Yes, I can download books but I’m not a fan of reading a novel on a screen- more screentime is the last thing I need. I like the feel of a book, the portability, the solidity of it.
With no fresh books available from the library, I returned to my own small library. Although there are unread books, I turn to my favourite author John LeCarre′. All of his novels are in the bookcase and I’ve read each at least twice. It’s like a favourite film, how many times have you viewed it? I’ve watched Pulp Fiction three times.
I’m reading this for the third time. A gem of a writer, I’ve followed him from his first novel.
©David Ritchie 2020
Quote from Absolute Friends. The scene: Mundy finds a photo of his mother who died giving birth to him. This is what he sees.
“…there’s something of the wild spirit about you, something spontaneous and trusting and joyful. Something that is actually a great deal more to my taste than the stuck-up, tight-arsed aristocrat of dignity and erudition that I’ve had shoved down my throat from the day I was old enough to be lied to.” John LeCarre’
June 14. Another brick in the wall.
Feeling overwhelmed, insignificant, isolated? If you feel like “just another brick in the wall,” perhaps it’s time to take a look at those bricks.
My house is a very old Ontario red brick farmhouse, more weathered and worn than myself. A close look at the bricks reveals details not apparent from a distance. Time, weather, people and even animals have all left marks.
Relaxing on the porch many years ago, my mind wandering in a summer daze when a brick in the wall comes slowly into focus revealing the signature of a brickyard cat, signed on a fresh wet brick and preserved for over a hundred years and counting in the fired brick.
Cat Print in Brick ©David Ritchie
Searching further I found some historic information.
1880 ©David Ritchie
Texture and imperfection.
This message raises questions. Was the writer tired of farm life? running away? or perhaps it was the first vacation ever.
Remember, you’re not just another brick in the wall. All bricks differ.
Some of my early years were spent in Streetsville when it was a town of perhaps 2000 people. I loved to ride my bicycle and explore. One place I remember was the Canada Brickyard just outside of town. We ventured there on Sundays when we only had the watchman to avoid, hiding between the stacks of bricks. It was our own adventure-fantasy, we were commandos on a mission, and each was a success- we were never captured.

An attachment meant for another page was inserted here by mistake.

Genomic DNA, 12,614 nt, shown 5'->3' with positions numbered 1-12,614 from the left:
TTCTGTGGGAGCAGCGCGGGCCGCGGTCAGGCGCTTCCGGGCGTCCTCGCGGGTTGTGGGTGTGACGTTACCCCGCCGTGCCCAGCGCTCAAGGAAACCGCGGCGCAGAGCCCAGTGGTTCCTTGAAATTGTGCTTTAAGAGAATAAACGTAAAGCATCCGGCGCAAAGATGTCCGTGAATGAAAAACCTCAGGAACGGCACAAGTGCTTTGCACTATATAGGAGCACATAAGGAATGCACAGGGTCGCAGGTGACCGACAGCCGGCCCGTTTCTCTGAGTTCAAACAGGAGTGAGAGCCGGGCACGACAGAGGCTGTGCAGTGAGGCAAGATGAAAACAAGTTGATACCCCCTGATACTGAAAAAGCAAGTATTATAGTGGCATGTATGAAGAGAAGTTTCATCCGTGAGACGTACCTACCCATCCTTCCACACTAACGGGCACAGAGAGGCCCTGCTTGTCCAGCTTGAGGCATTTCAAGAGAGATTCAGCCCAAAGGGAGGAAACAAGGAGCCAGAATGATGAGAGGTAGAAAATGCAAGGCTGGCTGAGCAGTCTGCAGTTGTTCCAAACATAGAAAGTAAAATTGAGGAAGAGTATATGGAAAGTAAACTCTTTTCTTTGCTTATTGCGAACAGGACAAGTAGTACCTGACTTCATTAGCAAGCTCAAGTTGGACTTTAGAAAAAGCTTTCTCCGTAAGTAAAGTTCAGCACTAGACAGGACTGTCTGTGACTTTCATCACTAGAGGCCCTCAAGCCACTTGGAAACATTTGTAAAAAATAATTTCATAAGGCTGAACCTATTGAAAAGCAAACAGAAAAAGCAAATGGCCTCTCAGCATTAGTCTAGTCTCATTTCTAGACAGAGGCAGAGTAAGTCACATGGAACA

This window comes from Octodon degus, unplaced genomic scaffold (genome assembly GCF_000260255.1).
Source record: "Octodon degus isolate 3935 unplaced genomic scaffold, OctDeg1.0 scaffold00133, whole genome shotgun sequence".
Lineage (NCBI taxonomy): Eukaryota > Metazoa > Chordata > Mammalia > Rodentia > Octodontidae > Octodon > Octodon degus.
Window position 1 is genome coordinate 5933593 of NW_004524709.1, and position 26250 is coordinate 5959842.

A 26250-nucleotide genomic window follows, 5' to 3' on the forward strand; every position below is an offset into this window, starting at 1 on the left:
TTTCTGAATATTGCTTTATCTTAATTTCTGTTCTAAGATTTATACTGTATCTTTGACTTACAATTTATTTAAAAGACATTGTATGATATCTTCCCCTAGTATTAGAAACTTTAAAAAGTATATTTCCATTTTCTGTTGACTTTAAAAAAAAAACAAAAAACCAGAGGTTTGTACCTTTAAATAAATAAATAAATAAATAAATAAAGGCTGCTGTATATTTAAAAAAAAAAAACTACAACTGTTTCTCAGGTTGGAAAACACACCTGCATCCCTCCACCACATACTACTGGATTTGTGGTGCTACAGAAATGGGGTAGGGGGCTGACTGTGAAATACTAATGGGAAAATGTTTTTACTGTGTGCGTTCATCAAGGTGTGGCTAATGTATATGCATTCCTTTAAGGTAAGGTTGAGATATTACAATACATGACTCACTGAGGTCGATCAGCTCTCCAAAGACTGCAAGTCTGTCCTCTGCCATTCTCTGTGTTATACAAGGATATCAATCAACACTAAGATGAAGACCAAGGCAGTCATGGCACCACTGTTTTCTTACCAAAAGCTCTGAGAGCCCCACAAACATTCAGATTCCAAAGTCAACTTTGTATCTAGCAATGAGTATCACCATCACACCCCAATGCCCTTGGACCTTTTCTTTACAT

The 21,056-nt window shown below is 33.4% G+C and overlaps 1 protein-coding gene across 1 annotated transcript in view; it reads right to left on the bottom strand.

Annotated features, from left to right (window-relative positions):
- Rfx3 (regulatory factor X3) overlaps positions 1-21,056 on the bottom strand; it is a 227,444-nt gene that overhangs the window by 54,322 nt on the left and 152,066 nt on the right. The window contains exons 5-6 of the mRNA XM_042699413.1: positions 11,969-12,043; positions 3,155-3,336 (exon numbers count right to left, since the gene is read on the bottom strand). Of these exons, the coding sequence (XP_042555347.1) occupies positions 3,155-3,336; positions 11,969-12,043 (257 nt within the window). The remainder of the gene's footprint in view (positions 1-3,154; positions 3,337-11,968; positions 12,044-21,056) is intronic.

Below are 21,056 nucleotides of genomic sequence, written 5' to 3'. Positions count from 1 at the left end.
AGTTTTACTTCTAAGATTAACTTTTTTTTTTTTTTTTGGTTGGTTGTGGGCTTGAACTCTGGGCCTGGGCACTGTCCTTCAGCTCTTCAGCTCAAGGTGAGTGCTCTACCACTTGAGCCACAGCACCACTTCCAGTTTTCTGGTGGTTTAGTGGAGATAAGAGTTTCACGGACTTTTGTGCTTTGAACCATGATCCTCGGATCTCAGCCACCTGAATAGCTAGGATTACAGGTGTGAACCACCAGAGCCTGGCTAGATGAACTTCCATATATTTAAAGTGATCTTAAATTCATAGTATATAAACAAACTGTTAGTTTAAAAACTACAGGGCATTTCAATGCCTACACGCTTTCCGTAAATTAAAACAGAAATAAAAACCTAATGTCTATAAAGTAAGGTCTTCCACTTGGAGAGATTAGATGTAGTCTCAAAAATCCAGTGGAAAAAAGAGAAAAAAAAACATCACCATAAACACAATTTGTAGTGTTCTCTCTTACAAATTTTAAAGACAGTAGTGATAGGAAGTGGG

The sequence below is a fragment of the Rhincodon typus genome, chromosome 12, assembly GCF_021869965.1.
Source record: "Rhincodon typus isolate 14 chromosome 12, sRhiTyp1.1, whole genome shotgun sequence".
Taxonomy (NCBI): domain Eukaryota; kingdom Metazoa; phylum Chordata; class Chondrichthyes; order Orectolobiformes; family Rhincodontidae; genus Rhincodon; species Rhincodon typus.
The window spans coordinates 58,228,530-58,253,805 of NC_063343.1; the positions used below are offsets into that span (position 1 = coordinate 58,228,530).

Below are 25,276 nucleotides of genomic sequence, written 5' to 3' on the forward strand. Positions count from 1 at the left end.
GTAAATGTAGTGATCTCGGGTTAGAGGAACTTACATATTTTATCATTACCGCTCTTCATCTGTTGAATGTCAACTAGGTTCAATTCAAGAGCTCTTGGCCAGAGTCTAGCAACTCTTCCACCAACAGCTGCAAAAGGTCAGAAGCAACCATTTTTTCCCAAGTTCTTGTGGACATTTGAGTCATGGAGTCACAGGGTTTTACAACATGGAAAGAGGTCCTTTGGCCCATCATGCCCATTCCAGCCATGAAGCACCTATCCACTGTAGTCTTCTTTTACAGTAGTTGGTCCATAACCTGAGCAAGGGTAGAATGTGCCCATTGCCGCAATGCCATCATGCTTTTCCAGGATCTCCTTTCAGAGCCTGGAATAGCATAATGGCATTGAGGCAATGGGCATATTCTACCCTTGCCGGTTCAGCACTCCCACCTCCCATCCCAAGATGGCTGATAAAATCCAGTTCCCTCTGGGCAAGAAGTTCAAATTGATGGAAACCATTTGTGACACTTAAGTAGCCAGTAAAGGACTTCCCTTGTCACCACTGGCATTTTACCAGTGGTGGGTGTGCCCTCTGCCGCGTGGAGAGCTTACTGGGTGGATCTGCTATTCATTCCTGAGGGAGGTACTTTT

Canada Brick Ltd, Streetsville circa 1955.
June 2 More reflections on words and names. Today I take a look at a corporate name switch: why and how did Personnel become Human Resources?
Who decides such things? I’m curious to know the name of the top gonzo that came up with yet another unnecessary change. And why did all the corporate lemmings follow that cretin’s lead?
Who benefits other than plaque, letterhead and sign printers? It’s more of a mouthful to say than the old name, although the acronym loving military-type likely swooned at the thought of a department they could reduce the name of to HR. It pairs nicely with CEO, CAO, CFO and the other fun-filled titles.
Perhaps someone thought that Personnel was worn out, like an old shoe that cannot be resoled- as if there were still shoemakers. I expect the next change will be the switch from Washroom to Ablutions Retreat Station. That could be nicely abbreviated to ARSe, it has a nice ring to it, eh?
I do concede on one point: Human Resources would have been a fine name for an 18th-century slave trade business.
“The great enemy of clear language is insincerity. When there is a gap between one’s real and one’s declared aims, one turns as it were instinctively to long words and exhausted idioms, like a cuttlefish spurting out ink.” George Orwell
May 24 (Victoria Day) Rage against…dandelions?
Those truly obsessed with lawn care attack leaves and ‘weeds’- meaning everything but grass- with a full arsenal of weapons and the watchful gaze of a guard dog.
A turbo leaf blower for the errant leaf that encroaches on the lawn, followed up by a long, cold stare at the house across the street where the attack tree stands.